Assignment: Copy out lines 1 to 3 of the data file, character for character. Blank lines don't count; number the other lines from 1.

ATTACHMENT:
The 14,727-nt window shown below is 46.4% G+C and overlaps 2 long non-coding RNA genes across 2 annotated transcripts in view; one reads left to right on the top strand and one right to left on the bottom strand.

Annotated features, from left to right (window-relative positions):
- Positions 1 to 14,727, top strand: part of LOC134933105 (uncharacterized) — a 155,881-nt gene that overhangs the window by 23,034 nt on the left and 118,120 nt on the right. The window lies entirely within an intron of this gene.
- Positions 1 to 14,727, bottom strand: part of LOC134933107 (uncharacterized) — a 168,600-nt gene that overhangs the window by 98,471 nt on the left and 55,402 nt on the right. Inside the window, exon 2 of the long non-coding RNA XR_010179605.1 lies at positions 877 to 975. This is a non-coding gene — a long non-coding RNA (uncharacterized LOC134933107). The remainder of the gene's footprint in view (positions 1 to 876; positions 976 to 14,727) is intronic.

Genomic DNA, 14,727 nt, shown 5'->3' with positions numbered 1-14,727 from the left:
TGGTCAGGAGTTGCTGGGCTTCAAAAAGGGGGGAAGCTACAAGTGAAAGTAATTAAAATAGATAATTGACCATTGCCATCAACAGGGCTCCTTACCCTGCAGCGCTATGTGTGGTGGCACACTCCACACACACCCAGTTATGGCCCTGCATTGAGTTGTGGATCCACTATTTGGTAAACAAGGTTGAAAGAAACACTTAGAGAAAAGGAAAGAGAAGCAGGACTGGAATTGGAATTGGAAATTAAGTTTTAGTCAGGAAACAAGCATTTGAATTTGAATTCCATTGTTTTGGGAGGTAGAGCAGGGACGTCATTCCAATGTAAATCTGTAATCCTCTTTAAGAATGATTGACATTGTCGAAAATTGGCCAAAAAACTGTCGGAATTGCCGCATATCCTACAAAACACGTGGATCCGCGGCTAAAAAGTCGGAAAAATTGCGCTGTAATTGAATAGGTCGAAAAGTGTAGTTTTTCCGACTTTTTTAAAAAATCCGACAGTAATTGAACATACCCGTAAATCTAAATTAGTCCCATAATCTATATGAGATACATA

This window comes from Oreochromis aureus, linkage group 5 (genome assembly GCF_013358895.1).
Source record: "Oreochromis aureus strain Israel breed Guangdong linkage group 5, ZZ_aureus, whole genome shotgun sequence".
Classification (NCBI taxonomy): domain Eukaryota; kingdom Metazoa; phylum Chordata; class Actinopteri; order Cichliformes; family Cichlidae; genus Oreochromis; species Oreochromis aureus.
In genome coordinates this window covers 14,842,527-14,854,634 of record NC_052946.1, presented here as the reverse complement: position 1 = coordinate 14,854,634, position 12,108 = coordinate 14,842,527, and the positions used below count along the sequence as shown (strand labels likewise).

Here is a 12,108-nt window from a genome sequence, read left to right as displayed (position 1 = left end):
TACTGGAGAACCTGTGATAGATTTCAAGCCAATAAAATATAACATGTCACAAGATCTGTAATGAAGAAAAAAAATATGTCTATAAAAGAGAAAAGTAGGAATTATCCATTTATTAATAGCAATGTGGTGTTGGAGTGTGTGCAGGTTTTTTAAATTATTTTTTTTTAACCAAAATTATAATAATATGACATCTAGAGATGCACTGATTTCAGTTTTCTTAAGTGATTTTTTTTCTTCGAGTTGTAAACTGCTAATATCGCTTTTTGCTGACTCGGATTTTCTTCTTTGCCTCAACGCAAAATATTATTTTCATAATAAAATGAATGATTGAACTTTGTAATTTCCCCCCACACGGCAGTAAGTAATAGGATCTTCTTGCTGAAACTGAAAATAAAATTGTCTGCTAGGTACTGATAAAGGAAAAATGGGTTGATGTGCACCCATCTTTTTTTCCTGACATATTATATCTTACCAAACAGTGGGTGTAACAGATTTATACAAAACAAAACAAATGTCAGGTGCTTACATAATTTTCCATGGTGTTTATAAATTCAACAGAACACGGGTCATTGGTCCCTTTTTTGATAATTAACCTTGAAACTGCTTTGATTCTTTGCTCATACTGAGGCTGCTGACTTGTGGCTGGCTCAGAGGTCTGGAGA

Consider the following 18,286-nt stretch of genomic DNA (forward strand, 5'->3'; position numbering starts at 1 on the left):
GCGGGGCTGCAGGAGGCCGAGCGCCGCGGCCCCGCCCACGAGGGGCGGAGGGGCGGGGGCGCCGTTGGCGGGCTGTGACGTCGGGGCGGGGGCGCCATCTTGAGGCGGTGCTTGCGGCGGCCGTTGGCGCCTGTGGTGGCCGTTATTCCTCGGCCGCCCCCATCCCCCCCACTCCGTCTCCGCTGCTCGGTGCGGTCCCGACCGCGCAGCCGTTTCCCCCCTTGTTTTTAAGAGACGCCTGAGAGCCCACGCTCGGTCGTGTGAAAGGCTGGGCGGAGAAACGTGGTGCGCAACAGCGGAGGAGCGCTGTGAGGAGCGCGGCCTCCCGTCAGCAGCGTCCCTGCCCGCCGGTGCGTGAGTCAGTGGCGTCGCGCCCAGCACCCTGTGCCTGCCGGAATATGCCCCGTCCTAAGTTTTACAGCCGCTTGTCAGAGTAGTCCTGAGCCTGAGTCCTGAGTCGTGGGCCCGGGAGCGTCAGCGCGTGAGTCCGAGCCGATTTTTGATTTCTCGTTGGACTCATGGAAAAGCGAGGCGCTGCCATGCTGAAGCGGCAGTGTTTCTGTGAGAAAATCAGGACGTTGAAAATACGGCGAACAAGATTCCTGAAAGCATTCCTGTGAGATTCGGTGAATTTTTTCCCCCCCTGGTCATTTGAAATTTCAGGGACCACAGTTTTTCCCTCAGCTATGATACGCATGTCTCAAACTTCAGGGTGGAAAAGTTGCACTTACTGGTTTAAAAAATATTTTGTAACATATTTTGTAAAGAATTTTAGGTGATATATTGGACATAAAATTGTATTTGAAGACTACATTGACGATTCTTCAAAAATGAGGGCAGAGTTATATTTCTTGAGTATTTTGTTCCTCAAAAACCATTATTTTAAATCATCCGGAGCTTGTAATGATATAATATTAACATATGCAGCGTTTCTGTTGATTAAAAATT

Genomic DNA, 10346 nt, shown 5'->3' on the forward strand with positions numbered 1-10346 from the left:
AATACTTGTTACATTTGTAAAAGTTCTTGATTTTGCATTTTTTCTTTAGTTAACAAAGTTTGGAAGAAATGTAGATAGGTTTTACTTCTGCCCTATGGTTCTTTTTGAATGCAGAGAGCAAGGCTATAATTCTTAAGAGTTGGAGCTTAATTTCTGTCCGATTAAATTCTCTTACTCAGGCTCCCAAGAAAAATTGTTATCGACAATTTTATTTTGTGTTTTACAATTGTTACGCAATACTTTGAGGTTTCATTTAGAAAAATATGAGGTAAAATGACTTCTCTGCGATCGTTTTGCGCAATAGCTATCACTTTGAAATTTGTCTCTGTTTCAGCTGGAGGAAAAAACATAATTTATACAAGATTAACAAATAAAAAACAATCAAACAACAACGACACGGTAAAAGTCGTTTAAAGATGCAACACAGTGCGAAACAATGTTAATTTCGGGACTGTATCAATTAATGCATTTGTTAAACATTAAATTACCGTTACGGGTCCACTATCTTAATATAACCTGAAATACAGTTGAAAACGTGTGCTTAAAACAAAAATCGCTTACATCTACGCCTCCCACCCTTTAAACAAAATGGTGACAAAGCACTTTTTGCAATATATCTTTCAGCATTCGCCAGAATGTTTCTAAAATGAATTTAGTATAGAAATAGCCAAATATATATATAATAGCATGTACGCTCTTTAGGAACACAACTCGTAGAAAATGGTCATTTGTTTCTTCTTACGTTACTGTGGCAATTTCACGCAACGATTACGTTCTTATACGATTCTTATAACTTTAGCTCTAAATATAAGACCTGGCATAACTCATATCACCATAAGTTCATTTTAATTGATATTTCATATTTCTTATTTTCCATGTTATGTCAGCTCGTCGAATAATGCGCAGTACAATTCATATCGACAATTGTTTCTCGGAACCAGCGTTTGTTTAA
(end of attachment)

The 14,727-nt window shown below is 46.4% G+C and overlaps 2 long non-coding RNA genes across 2 annotated transcripts in view; one reads left to right on the top strand and one right to left on the bottom strand.

Annotated features, from left to right (window-relative positions):
- Positions 1 to 14,727, top strand: part of LOC134933105 (uncharacterized) — a 155,881-nt gene that overhangs the window by 23,034 nt on the left and 118,120 nt on the right. The window lies entirely within an intron of this gene.